AgriFutures Australia has announced a new project with the Australian Seaweed Institute to develop the blueprint for the emerging seaweed industry in Australia. The industry is forecast to create new coastal jobs, help to protect and regenerate waterways and contribute to greenhouse gas reduction.
“The current global market for seaweed products such as food, cosmetics, nutraceuticals, animal feed and fertiliser is estimated at over US$11 billion and is expected to double in value by 2025,” said Jo Kelly, CEO of the Australian Seaweed Institute.
“Australia has ideal growing conditions and a huge export opportunity for high-value bioproducts from native Australian seaweeds. And while there are a handful of entrepreneurs and researchers undertaking projects around Australia, there are no commercial scale seaweed ocean farms operating here and no strategic plan for industry development,” she added.
The Seaweed Industry Blueprint project is designed to unite existing seaweed research and aquaculture efforts into an action plan to accelerate investment and development. The project forms part of AgriFutures Australia’s Emerging Industries Program, which is focused on identifying and supporting the emergence of agricultural industries that can reach, or exceed, a $10 million per annum threshold in the next five years.
AgriFutures Australia senior manager, Emerging Industries, Tom McCue said “seaweed is an exciting emerging industry in Australia and we’re focusing our RD&E efforts to support the industry due to its high growth potential and ability to make a valuable contribution to the national economy.”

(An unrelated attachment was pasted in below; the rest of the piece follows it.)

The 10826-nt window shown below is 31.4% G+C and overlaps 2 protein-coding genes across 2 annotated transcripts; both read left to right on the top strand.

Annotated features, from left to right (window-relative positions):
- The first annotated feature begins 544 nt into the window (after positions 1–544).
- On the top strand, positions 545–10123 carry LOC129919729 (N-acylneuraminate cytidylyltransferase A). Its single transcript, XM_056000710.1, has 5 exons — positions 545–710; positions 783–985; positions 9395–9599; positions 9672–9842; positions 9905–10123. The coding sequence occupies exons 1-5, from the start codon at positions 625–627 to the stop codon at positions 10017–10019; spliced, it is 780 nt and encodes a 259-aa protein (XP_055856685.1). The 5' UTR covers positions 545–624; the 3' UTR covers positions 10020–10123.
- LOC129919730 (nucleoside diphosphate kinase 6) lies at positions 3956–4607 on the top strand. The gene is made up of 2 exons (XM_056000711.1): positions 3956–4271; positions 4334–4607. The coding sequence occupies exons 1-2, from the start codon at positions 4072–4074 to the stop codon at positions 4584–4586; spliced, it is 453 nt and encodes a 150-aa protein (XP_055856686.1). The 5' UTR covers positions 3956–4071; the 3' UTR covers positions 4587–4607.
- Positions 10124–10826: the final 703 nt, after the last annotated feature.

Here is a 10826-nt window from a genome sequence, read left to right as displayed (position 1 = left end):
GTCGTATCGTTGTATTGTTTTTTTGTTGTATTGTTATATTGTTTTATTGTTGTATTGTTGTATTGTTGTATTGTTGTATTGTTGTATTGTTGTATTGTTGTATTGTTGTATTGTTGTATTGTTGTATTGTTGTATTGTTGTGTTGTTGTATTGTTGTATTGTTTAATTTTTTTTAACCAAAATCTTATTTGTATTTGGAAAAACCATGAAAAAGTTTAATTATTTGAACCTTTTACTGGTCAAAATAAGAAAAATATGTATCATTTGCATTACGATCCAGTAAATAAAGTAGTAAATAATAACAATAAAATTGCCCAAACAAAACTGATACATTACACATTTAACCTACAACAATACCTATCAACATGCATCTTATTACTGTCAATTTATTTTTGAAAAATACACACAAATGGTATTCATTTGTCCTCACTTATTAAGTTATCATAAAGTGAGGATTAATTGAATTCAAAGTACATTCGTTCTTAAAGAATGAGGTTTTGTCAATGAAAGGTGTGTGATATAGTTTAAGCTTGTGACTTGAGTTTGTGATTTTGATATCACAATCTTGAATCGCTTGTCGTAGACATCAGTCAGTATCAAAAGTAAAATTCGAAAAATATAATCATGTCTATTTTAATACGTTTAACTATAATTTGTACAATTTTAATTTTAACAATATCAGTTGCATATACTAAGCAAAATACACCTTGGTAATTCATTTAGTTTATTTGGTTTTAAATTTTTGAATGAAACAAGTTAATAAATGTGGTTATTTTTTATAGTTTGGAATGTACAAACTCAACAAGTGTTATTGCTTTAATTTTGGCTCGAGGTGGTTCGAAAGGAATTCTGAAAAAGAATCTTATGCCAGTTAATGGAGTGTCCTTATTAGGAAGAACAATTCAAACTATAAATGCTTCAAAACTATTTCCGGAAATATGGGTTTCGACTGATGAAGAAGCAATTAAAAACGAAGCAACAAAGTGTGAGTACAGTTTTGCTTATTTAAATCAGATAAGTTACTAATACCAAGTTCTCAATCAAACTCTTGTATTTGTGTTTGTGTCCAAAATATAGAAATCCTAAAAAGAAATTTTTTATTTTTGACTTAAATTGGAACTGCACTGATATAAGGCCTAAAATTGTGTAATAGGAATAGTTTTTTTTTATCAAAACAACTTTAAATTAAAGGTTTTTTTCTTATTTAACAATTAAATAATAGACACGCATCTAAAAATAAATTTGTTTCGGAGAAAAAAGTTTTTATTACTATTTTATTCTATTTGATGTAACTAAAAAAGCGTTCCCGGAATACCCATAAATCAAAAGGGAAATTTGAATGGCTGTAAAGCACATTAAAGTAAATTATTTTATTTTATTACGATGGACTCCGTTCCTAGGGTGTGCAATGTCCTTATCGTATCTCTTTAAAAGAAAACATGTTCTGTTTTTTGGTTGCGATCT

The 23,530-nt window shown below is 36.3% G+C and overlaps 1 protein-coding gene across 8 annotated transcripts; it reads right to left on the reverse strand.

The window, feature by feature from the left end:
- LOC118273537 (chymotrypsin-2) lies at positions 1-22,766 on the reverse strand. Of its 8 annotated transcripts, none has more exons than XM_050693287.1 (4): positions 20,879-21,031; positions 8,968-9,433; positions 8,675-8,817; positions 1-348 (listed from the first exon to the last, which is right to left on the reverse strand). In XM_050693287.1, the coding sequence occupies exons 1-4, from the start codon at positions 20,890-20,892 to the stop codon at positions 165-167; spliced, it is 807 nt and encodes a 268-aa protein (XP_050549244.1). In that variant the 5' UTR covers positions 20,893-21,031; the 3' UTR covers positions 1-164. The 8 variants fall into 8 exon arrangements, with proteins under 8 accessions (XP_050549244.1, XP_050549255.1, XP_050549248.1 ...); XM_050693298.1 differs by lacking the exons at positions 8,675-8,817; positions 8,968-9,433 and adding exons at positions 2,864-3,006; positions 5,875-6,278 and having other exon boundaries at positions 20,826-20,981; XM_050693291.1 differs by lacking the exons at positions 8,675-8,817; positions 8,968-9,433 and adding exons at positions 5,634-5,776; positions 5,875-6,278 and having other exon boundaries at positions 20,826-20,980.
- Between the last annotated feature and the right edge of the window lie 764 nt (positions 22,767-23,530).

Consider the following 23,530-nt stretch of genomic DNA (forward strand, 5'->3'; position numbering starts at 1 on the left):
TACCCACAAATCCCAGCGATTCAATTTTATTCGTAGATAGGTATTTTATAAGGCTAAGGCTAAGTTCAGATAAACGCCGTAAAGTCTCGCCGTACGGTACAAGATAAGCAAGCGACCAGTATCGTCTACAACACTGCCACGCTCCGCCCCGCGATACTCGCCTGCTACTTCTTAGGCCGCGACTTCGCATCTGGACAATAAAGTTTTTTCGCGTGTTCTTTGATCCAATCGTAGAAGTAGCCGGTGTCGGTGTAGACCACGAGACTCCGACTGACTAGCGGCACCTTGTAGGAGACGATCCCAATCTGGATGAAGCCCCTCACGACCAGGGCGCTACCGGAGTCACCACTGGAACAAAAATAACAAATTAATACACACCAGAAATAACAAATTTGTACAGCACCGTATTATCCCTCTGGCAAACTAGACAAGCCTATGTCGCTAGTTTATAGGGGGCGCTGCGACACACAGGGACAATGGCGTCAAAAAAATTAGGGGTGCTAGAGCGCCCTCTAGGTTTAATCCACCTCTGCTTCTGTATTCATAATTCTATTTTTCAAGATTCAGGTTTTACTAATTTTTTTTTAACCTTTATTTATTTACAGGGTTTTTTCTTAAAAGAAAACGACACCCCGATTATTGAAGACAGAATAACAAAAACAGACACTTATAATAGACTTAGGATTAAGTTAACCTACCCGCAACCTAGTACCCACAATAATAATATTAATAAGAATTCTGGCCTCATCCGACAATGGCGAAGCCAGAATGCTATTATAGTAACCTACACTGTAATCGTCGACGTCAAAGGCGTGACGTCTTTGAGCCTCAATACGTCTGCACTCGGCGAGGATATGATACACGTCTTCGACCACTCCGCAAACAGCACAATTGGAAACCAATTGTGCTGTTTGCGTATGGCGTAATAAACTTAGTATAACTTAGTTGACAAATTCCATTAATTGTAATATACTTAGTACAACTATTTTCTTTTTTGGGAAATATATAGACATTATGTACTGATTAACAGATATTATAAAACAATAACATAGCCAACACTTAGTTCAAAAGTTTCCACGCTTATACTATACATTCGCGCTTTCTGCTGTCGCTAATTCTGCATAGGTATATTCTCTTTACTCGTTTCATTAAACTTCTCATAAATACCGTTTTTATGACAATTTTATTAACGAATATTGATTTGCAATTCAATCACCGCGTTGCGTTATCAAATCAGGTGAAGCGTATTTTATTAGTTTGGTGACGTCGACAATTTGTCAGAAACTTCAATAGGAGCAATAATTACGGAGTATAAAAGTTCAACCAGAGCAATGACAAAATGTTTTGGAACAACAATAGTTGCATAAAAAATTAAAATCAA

Fisheries Research and Development Corporation (FRDC) has also positive about the future of this industry. Managing director Dr Patrick Hone said “there is enormous opportunity for macroalgae aquaculture and great value in developing the Blueprint. FRDC looks forward to working with AgriFutures and the Australian Seaweed Institute on the project and any future developments.”
“The opportunity for an Australian seaweed industry is really significant from an economic, environmental and social impact lens. Just one of the native seaweeds found off the Australian coast, Asparagopsis, has been shown to reduce methane emissions from cattle to almost zero when added to their feed. This is significant because more than 66 per cent of all agricultural greenhouse gases in Australia come from the digestion process of cattle.
“This single use for seaweed is incredibly exciting, but as the research into bioproducts from native Australian seaweed species is virtually non-existent, the potential for this industry to contribute to global health and nutrition while adding significant value to the Australian economy cannot be overstated,” said Kelly,
The initial objective of the blueprint is to outline the seaweed industry opportunity for Australia including a clear plan of action that will, at a minimum, deliver a $10 million industry by 2025. The second objective is to create an industry development blueprint with appropriate milestones to grow the industry to over $1 billion by 2040.